There is no doubt that training and competing in any sporting endeavour can be an exciting and at times nerve wracking experience, and in my opinion, one of the most challenging sports to participate in, is a combat sport like Martial Arts.
At the same time it can bring out the best in a student, forcing them to face their fears, focus their mind, and commit to a rigorous schedule of training, in order to be prepared for the big event.
On the 10th of September 2023, at the ISKA (International Sports Karate Association), eight brave students of Wu Xing Dao Kung Fu decided to take the plunge, and compete in their first ever ISKA Tournament.
As their Instructor and a former competitor, I was both extremely proud and nervous for my Team, and even though we prepared well for ten straight weeks in the lead up to the event, there was always lingering doubt and fear about whether we had done enough preparation for the competition.
It is interesting to me to witness an ISKA event from a different perspective, as even though I was always nervous before my own competitions, when we arrived at Niagara Park on the big day, I felt more stress than ever.
As Head Coach, I felt the weight of responsibility, and even though I knew my students are all talented individuals, I wanted to make sure that they felt ready to compete, came prepared to do their best, and didn’t get hurt on the day.
With that said, when the dust settled at 5.30pm that evening, and the last of our competitors had finished their events, I had an immense feeling of pride and admiration, every one of them gave it their all, and finished the day with an experience they can look back on for the rest of their lives.
We were fortunate enough as a school to come home with two Third Place Medals, and even though not all of our competitors achieved victory in their first outing, they got a chance to feel what it was like to represent themselves and their club, and share in an amazing event in front of hundreds of people.
I want to extend my congratulations to Tom, Brett, Scott, T J, Isabelle, Ben, Dario and Gabriel, and give a massive thanks to members of the school who came to support and cheer on their Team as we competed in the ISKA Central Coast Open.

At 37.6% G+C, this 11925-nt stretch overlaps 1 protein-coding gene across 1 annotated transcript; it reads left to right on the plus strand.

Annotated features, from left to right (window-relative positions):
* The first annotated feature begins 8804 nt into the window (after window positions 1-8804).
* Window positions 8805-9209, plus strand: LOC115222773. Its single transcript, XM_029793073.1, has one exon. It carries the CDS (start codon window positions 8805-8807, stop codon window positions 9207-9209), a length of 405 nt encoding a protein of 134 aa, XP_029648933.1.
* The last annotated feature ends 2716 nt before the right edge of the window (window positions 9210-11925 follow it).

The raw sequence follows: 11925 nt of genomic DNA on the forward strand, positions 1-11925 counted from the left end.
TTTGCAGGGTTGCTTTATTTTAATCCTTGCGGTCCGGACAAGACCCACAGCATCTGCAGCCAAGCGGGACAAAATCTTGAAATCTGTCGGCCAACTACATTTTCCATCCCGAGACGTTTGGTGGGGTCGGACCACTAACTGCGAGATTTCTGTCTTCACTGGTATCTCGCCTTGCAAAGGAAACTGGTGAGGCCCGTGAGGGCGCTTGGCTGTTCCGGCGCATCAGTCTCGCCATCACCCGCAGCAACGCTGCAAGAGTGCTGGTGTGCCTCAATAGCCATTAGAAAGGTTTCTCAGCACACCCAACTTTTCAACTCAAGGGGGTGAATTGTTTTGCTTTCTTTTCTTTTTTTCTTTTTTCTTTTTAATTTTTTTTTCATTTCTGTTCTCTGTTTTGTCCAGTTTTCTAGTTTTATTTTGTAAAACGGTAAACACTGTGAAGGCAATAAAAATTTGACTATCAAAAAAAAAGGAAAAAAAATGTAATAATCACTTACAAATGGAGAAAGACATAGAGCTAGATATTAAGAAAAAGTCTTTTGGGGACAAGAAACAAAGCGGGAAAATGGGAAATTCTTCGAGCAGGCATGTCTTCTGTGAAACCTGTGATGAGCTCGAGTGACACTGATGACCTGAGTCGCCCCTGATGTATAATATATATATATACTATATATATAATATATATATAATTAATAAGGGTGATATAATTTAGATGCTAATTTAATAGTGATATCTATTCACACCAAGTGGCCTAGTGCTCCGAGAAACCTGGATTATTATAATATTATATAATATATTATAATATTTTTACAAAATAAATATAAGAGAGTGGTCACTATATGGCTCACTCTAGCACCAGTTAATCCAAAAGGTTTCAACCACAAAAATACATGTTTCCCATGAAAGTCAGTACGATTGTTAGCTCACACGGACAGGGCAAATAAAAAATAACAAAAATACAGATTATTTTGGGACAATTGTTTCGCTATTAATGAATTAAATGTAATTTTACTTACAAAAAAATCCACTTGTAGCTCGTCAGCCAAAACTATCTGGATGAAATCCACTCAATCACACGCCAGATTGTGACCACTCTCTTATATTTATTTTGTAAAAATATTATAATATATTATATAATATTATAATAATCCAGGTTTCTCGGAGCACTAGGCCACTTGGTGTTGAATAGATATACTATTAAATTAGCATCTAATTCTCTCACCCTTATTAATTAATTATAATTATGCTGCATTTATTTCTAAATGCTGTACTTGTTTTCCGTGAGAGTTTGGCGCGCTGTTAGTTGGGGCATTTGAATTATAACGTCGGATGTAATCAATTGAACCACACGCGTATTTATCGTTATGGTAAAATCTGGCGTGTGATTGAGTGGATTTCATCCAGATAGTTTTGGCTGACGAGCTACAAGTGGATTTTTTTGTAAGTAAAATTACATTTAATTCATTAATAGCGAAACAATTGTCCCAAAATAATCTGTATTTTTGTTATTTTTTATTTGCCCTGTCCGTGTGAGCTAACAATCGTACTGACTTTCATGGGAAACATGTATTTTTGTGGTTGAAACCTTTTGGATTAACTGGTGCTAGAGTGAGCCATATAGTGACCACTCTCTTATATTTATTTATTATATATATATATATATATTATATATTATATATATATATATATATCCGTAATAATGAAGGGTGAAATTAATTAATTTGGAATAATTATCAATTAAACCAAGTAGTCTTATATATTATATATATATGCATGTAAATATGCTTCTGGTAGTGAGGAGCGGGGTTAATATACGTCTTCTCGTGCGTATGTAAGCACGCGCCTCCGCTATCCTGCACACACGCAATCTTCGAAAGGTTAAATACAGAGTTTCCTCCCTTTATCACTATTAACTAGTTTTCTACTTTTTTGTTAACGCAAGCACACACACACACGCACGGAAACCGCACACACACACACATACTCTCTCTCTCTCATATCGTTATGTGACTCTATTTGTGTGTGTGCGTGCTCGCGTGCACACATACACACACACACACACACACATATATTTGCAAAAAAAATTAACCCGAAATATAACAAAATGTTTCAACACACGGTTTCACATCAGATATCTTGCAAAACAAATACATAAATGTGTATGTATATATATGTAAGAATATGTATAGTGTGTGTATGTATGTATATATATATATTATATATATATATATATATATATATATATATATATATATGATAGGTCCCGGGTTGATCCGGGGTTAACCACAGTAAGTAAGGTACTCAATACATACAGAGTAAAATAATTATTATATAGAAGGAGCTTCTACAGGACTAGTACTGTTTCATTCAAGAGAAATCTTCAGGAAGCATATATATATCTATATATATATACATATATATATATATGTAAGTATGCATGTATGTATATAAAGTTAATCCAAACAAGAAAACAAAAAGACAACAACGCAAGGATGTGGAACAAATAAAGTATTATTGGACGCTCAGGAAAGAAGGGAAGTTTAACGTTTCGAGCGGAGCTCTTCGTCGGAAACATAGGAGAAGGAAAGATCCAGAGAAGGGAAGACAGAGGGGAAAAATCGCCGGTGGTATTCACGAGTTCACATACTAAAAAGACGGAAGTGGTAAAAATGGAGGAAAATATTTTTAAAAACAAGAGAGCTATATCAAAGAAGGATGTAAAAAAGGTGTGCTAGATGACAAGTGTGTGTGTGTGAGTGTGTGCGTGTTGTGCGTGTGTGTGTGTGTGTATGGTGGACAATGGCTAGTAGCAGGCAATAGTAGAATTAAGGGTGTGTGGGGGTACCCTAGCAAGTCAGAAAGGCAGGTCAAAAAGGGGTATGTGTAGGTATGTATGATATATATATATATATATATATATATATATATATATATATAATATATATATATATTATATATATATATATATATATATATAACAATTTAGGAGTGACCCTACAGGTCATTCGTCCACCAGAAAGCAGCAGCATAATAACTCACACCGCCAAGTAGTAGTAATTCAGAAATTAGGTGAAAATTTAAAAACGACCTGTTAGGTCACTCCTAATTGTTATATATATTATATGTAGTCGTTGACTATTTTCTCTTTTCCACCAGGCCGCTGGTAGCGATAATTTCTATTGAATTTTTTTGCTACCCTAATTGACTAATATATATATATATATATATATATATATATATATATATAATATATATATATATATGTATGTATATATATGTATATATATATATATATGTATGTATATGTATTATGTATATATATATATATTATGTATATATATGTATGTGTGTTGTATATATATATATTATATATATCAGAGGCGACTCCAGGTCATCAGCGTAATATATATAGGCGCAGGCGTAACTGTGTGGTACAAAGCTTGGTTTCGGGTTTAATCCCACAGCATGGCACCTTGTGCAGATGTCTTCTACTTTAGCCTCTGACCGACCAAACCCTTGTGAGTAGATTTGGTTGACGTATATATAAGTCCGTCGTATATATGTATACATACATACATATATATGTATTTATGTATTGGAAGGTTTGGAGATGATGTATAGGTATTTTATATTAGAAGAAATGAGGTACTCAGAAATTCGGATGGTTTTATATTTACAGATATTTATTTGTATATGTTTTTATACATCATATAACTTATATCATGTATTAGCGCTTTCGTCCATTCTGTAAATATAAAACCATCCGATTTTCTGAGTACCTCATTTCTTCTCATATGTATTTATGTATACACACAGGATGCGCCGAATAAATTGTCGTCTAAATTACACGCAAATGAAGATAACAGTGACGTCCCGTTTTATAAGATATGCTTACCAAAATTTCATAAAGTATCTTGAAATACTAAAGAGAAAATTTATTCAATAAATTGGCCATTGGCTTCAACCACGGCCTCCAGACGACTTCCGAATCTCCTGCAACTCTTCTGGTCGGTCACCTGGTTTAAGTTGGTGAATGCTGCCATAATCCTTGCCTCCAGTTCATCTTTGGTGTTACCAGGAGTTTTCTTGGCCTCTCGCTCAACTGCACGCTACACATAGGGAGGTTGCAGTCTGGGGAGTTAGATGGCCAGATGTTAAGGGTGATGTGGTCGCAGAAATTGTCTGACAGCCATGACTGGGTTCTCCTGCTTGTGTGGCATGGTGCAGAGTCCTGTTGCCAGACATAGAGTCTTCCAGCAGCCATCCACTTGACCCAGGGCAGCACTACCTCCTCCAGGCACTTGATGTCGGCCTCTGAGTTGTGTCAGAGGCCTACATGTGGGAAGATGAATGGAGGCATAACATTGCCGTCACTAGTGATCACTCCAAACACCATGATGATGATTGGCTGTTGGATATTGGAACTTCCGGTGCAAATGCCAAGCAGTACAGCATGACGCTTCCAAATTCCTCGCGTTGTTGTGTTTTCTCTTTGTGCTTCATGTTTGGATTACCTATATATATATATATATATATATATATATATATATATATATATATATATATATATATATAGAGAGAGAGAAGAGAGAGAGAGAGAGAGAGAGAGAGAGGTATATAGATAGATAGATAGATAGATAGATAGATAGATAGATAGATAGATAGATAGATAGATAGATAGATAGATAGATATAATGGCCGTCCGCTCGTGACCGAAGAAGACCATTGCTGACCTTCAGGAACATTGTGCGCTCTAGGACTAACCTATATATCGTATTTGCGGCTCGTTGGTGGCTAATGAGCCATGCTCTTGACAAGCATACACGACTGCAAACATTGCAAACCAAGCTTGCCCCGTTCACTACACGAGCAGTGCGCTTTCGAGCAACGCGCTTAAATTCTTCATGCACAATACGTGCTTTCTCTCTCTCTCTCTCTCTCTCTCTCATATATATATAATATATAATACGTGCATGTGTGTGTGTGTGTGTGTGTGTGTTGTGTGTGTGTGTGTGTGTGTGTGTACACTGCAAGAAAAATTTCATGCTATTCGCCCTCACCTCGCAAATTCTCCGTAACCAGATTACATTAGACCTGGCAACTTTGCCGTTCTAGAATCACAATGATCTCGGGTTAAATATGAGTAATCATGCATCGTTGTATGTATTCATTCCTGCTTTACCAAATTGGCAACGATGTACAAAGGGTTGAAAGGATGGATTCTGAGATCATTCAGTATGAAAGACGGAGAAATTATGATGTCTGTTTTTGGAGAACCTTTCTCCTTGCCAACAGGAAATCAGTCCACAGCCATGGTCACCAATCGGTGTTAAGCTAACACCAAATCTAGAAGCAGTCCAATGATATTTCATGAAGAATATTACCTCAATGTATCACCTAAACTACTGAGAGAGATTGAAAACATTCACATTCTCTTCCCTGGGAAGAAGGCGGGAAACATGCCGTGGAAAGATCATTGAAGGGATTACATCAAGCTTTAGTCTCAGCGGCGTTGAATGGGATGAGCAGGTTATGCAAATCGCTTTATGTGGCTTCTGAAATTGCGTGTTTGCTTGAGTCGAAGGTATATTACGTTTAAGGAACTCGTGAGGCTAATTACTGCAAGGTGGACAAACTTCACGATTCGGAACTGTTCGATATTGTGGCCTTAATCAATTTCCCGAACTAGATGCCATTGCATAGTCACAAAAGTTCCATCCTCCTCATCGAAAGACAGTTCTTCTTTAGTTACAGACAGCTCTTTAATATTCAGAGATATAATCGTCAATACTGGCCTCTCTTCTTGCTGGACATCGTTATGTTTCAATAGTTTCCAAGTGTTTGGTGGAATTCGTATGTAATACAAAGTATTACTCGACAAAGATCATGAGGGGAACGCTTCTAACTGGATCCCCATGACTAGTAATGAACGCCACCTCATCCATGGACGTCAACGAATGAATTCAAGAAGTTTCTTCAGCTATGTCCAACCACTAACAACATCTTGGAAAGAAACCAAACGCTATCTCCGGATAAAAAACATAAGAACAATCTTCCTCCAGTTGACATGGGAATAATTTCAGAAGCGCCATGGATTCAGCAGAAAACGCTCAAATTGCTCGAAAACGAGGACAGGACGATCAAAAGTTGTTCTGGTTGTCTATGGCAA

A special thanks to Huy Nguyen, who as always, selflessly gave up his time to come and take photos on the day, capturing the feel of the tournament perfectly, and providing some amazing action shots, that speak louder than words ever could.
I think everyone who participates in Martial Arts can learn a lot from taking that next big step, and entering a Martial Arts Tournament or competition.
It is a great way to test all of the skills you have learned in your class environment, and to compete against fellow Martial Artists from other schools, who will likely have a different approach to training and combat, which provides yet another learning opportunity.
With that in mind, here are my observations on some of the biggest factors you need to consider before entering your first Martial Arts competition, should you have a desire to test yourself and reach the next level of your development.
Don’t be afraid to FAIL!
Fear of failure is one of the biggest challenges that athletes face. The pressure to perform well and win can be overwhelming, and the fear of not meeting expectations can hinder their performance. However, it is important to remember that failure is a part of the learning process and should not be feared. Instead, athletes should use their failures as motivation to work harder and improve their skills.
I personally have felt the elation of victory, as well as the devastation of defeat, but it is how you handle a loss, and learn from this experience that will help you grow. It shows great character to be gracious in defeat, and to reflect on the outcome, tighten up your game, and come back stronger than before.
Conquer your FEAR!